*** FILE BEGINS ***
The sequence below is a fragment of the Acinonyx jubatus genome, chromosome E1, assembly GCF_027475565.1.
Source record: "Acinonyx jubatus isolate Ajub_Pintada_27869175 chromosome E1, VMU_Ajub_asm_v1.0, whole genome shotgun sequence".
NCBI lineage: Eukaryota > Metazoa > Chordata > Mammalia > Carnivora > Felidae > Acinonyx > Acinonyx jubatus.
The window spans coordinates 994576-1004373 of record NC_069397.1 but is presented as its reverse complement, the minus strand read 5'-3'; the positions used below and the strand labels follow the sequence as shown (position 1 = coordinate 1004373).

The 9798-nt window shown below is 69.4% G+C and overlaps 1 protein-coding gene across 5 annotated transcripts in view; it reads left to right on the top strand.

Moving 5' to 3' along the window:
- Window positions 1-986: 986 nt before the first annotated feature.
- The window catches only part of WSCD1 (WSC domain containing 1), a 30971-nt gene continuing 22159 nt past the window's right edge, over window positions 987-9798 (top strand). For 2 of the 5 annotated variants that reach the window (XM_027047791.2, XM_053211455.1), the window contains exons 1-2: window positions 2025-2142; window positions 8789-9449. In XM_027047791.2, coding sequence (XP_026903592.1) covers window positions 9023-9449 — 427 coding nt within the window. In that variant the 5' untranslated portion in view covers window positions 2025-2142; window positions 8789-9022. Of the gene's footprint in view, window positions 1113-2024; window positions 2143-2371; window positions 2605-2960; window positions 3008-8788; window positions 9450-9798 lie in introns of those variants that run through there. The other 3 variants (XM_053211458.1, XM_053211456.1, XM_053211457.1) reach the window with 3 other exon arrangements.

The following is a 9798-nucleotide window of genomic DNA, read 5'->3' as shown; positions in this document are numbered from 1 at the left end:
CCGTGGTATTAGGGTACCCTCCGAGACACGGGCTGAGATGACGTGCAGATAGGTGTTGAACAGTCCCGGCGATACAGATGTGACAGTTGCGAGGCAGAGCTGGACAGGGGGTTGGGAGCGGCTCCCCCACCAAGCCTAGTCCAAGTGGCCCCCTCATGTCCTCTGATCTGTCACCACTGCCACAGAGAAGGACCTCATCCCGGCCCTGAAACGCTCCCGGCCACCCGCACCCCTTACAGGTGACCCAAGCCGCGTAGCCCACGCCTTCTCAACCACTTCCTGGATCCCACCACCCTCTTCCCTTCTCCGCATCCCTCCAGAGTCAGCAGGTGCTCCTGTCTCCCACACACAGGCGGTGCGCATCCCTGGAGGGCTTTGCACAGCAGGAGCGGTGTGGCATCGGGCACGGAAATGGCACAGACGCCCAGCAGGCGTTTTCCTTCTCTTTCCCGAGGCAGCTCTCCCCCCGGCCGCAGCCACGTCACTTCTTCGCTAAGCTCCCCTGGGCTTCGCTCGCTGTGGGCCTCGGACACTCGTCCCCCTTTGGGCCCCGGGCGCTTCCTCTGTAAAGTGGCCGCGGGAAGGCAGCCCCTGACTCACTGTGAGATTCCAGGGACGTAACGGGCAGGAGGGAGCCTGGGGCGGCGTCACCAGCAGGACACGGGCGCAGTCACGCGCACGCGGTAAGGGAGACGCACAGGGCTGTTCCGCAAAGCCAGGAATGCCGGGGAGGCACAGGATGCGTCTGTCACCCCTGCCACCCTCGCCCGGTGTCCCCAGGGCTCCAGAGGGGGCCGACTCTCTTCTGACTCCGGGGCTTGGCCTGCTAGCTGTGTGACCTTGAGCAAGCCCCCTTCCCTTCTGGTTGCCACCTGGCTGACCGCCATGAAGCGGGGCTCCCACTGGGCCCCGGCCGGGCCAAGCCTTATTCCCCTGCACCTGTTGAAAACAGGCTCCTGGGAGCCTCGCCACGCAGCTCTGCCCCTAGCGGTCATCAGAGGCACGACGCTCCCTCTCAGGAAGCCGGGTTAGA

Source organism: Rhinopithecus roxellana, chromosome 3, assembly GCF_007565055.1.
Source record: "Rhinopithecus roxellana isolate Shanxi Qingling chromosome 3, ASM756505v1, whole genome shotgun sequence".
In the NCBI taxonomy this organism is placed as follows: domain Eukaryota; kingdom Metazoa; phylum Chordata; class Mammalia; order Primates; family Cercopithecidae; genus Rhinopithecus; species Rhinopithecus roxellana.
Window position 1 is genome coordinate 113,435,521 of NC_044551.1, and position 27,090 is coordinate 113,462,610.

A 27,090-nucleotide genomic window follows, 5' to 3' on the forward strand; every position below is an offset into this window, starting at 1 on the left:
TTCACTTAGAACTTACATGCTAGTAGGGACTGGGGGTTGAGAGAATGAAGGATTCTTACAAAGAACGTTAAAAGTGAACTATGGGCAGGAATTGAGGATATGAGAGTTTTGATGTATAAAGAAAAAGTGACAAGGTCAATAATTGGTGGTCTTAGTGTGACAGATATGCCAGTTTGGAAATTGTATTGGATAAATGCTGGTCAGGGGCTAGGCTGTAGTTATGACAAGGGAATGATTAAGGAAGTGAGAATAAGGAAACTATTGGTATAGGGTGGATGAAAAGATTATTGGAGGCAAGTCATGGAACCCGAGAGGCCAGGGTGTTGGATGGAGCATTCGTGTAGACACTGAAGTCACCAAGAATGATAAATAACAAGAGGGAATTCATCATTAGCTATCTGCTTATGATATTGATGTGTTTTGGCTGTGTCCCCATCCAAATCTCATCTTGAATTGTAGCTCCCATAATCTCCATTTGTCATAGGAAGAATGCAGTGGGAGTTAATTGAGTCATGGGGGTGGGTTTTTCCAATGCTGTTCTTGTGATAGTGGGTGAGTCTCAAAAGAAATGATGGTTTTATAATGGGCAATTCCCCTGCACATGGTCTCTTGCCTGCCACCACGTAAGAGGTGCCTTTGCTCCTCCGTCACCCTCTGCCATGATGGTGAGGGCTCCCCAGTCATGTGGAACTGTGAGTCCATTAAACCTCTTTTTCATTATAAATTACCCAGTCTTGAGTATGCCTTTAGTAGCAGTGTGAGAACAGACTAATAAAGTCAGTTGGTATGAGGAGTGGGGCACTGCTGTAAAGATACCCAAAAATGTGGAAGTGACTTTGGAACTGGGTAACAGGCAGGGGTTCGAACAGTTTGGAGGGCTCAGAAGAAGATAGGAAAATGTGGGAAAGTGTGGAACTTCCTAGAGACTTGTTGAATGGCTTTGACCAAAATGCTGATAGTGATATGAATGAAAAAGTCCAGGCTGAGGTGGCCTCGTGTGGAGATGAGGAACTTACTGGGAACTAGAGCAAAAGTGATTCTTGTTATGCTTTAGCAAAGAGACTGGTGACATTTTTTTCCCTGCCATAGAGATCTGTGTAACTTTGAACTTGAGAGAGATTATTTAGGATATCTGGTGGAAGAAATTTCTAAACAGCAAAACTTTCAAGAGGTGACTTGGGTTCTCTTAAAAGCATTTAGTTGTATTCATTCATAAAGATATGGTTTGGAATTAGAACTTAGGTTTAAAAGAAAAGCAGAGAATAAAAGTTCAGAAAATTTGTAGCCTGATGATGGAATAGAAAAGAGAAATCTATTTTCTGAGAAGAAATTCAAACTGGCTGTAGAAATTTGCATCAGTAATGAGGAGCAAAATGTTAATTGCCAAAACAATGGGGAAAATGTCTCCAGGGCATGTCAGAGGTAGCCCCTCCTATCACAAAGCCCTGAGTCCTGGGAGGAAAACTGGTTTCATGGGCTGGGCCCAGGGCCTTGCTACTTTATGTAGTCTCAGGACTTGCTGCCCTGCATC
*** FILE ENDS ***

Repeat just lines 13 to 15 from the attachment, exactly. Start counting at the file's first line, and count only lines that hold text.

In the NCBI taxonomy this organism is placed as follows: domain Eukaryota; kingdom Metazoa; phylum Chordata; class Mammalia; order Primates; family Cercopithecidae; genus Rhinopithecus; species Rhinopithecus roxellana.
Window position 1 is genome coordinate 113,435,521 of NC_044551.1, and position 27,090 is coordinate 113,462,610.

A 27,090-nucleotide genomic window follows, 5' to 3' on the forward strand; every position below is an offset into this window, starting at 1 on the left: